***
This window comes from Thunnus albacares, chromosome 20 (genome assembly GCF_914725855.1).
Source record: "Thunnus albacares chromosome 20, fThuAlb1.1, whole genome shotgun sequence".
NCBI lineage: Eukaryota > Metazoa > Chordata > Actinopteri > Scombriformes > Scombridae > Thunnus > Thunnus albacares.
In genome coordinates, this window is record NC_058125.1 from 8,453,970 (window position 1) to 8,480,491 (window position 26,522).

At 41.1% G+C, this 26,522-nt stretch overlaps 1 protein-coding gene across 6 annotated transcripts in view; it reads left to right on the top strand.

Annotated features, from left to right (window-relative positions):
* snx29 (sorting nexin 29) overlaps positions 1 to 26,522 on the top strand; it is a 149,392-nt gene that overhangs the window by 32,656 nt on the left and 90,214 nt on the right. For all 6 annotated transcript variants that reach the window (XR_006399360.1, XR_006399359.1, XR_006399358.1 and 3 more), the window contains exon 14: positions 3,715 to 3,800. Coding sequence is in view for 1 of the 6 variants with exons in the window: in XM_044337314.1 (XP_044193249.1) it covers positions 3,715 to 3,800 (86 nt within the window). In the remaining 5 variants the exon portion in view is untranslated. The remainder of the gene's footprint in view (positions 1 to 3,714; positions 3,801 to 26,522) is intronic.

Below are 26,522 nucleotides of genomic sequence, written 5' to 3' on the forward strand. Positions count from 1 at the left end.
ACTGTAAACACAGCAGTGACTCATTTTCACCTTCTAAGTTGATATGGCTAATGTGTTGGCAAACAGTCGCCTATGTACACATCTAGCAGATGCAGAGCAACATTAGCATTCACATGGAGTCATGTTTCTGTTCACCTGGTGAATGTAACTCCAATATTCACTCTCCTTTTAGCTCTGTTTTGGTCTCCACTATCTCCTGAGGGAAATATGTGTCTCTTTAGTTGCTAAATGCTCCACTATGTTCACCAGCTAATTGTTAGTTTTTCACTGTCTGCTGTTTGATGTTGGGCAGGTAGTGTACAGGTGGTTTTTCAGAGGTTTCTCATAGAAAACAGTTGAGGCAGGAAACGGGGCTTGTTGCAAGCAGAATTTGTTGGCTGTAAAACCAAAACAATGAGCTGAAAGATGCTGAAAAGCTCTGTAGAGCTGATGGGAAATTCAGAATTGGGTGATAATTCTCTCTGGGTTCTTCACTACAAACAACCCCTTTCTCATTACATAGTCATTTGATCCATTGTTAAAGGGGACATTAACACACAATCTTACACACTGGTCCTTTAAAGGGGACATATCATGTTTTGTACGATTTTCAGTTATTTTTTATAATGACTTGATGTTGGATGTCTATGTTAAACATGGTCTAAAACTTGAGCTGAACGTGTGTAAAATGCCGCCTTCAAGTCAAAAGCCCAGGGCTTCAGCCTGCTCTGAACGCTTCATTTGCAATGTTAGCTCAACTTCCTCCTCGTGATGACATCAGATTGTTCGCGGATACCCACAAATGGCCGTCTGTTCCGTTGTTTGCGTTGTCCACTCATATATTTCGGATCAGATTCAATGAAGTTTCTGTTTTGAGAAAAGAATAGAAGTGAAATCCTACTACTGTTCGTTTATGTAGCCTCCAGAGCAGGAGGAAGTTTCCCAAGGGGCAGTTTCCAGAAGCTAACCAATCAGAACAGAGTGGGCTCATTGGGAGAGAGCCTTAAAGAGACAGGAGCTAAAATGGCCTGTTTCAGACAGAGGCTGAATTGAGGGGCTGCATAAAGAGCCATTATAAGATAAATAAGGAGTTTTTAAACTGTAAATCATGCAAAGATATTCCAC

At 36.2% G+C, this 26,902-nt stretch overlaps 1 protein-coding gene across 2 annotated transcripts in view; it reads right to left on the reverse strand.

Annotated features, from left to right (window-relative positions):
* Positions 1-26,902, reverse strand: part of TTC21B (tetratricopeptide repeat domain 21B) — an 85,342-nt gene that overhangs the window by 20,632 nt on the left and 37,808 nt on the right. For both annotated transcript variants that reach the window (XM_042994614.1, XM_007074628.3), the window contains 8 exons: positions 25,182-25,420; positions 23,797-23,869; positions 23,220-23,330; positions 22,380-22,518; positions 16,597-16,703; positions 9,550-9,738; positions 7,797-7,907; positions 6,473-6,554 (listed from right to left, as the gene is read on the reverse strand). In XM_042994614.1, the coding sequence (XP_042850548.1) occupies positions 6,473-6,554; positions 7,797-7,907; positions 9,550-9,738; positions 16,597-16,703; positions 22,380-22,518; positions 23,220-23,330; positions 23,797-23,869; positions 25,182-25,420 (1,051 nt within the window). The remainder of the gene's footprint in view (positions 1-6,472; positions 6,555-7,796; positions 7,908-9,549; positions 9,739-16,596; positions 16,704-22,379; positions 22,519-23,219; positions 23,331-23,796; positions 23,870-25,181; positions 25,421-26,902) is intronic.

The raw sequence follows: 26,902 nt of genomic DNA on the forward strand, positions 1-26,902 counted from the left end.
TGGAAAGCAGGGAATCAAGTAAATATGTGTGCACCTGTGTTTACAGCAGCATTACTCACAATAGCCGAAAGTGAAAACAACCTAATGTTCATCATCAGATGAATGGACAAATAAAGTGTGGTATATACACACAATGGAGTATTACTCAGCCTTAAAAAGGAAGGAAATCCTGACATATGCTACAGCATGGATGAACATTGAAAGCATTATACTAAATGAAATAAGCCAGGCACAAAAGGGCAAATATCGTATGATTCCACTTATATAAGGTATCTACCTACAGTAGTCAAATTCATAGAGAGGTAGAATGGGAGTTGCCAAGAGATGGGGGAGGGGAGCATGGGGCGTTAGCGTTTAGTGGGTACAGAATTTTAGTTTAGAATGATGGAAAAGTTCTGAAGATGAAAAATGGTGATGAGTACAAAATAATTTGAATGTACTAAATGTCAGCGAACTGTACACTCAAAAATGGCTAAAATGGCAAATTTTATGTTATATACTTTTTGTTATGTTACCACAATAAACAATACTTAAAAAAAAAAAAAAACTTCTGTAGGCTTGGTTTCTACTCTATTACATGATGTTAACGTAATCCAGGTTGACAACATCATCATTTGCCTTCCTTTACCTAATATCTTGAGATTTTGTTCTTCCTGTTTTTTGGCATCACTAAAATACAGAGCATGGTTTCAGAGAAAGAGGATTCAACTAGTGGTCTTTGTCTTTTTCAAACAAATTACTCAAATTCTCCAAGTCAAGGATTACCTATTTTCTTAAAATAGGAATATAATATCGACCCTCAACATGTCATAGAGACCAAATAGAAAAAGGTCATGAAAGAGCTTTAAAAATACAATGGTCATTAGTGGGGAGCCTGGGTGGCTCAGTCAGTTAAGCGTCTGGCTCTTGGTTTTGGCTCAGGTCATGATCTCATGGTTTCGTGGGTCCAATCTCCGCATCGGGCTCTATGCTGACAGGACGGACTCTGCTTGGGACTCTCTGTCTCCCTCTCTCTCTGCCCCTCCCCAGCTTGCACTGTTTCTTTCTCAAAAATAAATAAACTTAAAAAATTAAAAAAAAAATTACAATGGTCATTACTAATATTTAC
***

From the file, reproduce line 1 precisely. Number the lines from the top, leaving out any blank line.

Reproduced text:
This window comes from Thunnus albacares, chromosome 20 (genome assembly GCF_914725855.1).